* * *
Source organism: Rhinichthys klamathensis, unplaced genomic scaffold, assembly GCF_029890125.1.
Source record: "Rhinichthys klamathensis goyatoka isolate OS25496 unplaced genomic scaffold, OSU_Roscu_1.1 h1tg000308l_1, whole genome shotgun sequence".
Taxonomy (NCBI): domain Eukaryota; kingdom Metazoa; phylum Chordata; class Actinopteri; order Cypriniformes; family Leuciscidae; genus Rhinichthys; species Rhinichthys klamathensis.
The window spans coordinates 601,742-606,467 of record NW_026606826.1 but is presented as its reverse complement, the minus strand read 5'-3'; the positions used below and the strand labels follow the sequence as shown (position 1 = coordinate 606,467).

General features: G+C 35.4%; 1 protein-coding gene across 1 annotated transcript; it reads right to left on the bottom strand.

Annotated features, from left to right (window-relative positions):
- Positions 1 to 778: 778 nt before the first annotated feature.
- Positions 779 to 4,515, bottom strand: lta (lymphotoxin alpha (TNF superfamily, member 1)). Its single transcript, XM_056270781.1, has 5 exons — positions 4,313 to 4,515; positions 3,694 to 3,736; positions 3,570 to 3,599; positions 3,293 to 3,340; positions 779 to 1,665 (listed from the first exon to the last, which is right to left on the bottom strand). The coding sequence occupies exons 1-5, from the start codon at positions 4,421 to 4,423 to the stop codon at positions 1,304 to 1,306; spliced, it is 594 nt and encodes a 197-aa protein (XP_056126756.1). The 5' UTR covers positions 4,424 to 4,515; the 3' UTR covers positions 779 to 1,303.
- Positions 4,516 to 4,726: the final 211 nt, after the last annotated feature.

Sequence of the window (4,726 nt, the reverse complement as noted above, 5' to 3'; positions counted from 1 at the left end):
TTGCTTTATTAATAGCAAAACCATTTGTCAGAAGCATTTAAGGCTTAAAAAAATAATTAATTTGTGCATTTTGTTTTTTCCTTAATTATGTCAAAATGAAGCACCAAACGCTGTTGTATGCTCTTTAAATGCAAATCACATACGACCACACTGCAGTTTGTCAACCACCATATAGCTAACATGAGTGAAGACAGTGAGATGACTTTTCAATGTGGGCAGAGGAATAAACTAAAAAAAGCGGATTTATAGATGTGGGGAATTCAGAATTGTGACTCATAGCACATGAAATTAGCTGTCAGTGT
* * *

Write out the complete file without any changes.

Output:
Source organism: Rhinichthys klamathensis, unplaced genomic scaffold, assembly GCF_029890125.1.
Source record: "Rhinichthys klamathensis goyatoka isolate OS25496 unplaced genomic scaffold, OSU_Roscu_1.1 h1tg000308l_1, whole genome shotgun sequence".
Taxonomy (NCBI): domain Eukaryota; kingdom Metazoa; phylum Chordata; class Actinopteri; order Cypriniformes; family Leuciscidae; genus Rhinichthys; species Rhinichthys klamathensis.
The window spans coordinates 601,742-606,467 of record NW_026606826.1 but is presented as its reverse complement, the minus strand read 5'-3'; the positions used below and the strand labels follow the sequence as shown (position 1 = coordinate 606,467).

General features: G+C 35.4%; 1 protein-coding gene across 1 annotated transcript; it reads right to left on the bottom strand.

Annotated features, from left to right (window-relative positions):
- Positions 1 to 778: 778 nt before the first annotated feature.
- Positions 779 to 4,515, bottom strand: lta (lymphotoxin alpha (TNF superfamily, member 1)). Its single transcript, XM_056270781.1, has 5 exons — positions 4,313 to 4,515; positions 3,694 to 3,736; positions 3,570 to 3,599; positions 3,293 to 3,340; positions 779 to 1,665 (listed from the first exon to the last, which is right to left on the bottom strand). The coding sequence occupies exons 1-5, from the start codon at positions 4,421 to 4,423 to the stop codon at positions 1,304 to 1,306; spliced, it is 594 nt and encodes a 197-aa protein (XP_056126756.1). The 5' UTR covers positions 4,424 to 4,515; the 3' UTR covers positions 779 to 1,303.
- Positions 4,516 to 4,726: the final 211 nt, after the last annotated feature.

Sequence of the window (4,726 nt, the reverse complement as noted above, 5' to 3'; positions counted from 1 at the left end):
TTGCTTTATTAATAGCAAAACCATTTGTCAGAAGCATTTAAGGCTTAAAAAAATAATTAATTTGTGCATTTTGTTTTTTCCTTAATTATGTCAAAATGAAGCACCAAACGCTGTTGTATGCTCTTTAAATGCAAATCACATACGACCACACTGCAGTTTGTCAACCACCATATAGCTAACATGAGTGAAGACAGTGAGATGACTTTTCAATGTGGGCAGAGGAATAAACTAAAAAAAGCGGATTTATAGATGTGGGGAATTCAGAATTGTGACTCATAGCACATGAAATTAGCTGTCAGTGT